Film review: 13 HOURS – THE SECRET SOLDIERS OF BENGHAZI (15)

13 Hours.
13 Hours.
0
Have your say

SHOWCASE CINEMAS PETERBOROUGH, OUT NOW

CAST: JOHN KRASINSKI, JAMES BADGE DALE, MAX MARTINI, TOBY STEPHENS, PABLO SCHREIBER, DAVID DENMAN, DOMINIC FUMUSA, ALEXIA BARLIER, DAVID COSTABILE, FREDDIE STROMA & MATT LETSCHER

RUNNING TIME: 2 HRS 24 MINS

DIRECTOR: MICHAEL BAY

Film purists may loathe him – but Michael Bay delivers arguably his best film since 2007’s Transformers.

His big-budget blockbusters have always made money, so with this below-the-radar ‘pet project’ – a bit like he did with 2013’s ho-hum Pain and Gain – he at least got to flex his directing muscles with something a bit different.

His direction may be laden with stereotypes, always contain a cliché-ridden script, and usually have the subtlety of a ‘sledgehammer’ – but this loosely-based-on-a-true-story war drama is arguably up there with his better (albeit earlier career) efforts like Bad Boys, The Rock and Armageddon.

After an American Ambassador (Matt Lescher) is attacked in a make-shift compound by a rogue group in a post-Gaddafi Libya on the eleventh anniversary of 9/11, six ex-army and Navy SEAL hired-security guns – the most recognisable being The US Office’s John Krasinski, Iron Man 3’s James Badge Dale and Pacific Rim’s Max Martini – risk it all to save a top secret US-held Benghazi complex against all odds, and try to make sense out of the ensuing chaos.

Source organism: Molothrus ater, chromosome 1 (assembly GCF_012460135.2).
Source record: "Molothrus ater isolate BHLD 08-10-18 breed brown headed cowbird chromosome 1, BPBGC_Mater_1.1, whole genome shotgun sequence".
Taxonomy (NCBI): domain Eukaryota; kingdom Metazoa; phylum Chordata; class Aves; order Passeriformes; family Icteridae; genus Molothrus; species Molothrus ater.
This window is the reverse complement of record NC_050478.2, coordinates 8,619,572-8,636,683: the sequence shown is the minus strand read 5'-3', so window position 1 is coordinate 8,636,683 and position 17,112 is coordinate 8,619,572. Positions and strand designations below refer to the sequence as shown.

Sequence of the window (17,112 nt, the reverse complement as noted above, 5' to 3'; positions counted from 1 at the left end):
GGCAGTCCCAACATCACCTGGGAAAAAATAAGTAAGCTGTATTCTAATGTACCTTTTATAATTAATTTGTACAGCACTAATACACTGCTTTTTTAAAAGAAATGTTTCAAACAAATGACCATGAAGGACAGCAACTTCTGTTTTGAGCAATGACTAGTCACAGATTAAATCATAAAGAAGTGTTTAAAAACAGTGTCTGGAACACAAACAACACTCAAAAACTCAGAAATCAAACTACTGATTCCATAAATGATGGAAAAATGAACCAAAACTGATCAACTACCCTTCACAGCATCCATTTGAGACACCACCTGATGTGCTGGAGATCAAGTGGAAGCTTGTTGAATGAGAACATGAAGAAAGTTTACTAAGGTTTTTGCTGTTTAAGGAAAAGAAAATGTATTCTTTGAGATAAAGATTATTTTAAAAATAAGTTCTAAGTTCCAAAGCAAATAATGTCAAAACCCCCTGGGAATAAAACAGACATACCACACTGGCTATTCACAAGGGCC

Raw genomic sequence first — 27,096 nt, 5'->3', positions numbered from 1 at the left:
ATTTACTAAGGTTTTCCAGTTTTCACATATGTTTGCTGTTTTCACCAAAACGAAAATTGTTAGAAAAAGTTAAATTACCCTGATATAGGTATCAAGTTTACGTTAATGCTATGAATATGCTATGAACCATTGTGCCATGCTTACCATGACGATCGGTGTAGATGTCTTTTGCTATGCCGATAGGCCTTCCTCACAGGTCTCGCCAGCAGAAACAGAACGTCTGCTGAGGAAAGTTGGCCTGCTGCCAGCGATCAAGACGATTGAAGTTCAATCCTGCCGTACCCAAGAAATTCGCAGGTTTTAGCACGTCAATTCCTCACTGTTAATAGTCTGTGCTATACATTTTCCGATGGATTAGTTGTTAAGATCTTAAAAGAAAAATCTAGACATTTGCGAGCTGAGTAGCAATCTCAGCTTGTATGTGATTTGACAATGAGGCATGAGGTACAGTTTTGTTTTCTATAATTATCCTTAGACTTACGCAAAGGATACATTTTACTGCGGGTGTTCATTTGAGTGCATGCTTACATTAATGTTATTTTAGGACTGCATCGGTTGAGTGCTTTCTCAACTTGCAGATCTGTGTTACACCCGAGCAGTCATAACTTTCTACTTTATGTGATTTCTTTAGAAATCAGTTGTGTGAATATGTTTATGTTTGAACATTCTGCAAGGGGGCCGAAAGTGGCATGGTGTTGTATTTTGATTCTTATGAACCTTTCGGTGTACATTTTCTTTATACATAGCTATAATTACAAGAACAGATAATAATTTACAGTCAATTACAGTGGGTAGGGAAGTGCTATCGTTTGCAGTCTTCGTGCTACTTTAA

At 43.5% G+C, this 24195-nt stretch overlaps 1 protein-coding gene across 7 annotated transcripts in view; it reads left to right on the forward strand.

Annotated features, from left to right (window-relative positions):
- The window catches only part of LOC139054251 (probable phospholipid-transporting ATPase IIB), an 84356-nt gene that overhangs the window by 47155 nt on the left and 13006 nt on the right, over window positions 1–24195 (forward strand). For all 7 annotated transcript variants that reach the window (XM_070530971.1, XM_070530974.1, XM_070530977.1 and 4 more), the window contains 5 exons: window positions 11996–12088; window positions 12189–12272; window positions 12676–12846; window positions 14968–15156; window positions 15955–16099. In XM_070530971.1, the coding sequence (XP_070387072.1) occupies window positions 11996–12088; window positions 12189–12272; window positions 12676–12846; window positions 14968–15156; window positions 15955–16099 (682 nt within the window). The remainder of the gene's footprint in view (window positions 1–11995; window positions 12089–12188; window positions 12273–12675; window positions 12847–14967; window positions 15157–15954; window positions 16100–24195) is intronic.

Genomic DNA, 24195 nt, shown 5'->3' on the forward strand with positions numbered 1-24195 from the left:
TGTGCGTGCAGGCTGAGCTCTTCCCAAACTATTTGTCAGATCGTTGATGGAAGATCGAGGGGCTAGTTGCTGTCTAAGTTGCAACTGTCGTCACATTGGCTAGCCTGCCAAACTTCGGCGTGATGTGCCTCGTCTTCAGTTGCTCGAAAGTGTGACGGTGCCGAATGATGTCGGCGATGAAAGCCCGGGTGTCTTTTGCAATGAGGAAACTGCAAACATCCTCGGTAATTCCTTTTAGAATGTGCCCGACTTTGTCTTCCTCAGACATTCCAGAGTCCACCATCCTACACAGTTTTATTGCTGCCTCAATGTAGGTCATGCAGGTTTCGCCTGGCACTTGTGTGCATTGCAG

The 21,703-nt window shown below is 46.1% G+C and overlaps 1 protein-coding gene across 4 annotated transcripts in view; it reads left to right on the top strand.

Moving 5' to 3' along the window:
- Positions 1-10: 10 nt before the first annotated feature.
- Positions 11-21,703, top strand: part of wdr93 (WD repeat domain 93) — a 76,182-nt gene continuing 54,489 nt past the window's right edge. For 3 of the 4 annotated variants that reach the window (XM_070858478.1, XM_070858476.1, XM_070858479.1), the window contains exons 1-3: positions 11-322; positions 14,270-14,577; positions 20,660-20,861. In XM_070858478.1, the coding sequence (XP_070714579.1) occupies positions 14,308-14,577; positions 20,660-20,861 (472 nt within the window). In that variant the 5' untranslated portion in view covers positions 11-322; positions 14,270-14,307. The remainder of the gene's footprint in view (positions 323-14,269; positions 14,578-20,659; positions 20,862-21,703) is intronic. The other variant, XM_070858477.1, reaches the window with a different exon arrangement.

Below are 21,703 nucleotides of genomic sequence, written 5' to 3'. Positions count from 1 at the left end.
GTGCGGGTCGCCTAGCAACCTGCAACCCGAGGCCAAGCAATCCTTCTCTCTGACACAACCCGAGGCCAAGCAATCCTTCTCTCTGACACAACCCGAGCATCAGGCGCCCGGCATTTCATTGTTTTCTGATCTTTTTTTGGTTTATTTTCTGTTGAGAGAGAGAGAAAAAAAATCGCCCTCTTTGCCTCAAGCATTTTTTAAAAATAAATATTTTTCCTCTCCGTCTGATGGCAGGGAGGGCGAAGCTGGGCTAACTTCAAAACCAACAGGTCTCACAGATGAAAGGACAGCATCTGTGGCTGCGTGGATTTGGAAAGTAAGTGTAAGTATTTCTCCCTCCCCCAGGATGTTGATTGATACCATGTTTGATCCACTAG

And in Bay’s defence, what starts out as generic Alamo-esque fodder does evolve into a very watchable nearly two-and-a-half hours, that by the end conveys a nice bit of emotion and notable action set-pieces – making it hover into the comparable territory of a Black Hawk Down. Yep, as usual for a Bay film it does have the cringeworthy one-liners – “Welcome to Club Med” etc – Pro-American and family sentiment, and his typical pan-and-scan camerawork, but it just about has more rights than wrongs to make this a pleasantly minor surprise.

By the end, 13 Hours actually shows a touch of heart that made Bay’s aforementioned early CV entries so mindlessly enjoyable (Bad Boys is still one of my favourite action-comedies of all-time) – and 20 years ago tagged him as one of Hollywood’s most promising young directors.

And this is still well worth a couple of hours of your time . . . just don’t expect too much movie finesse.

Rating: 3/5 Gavin Miller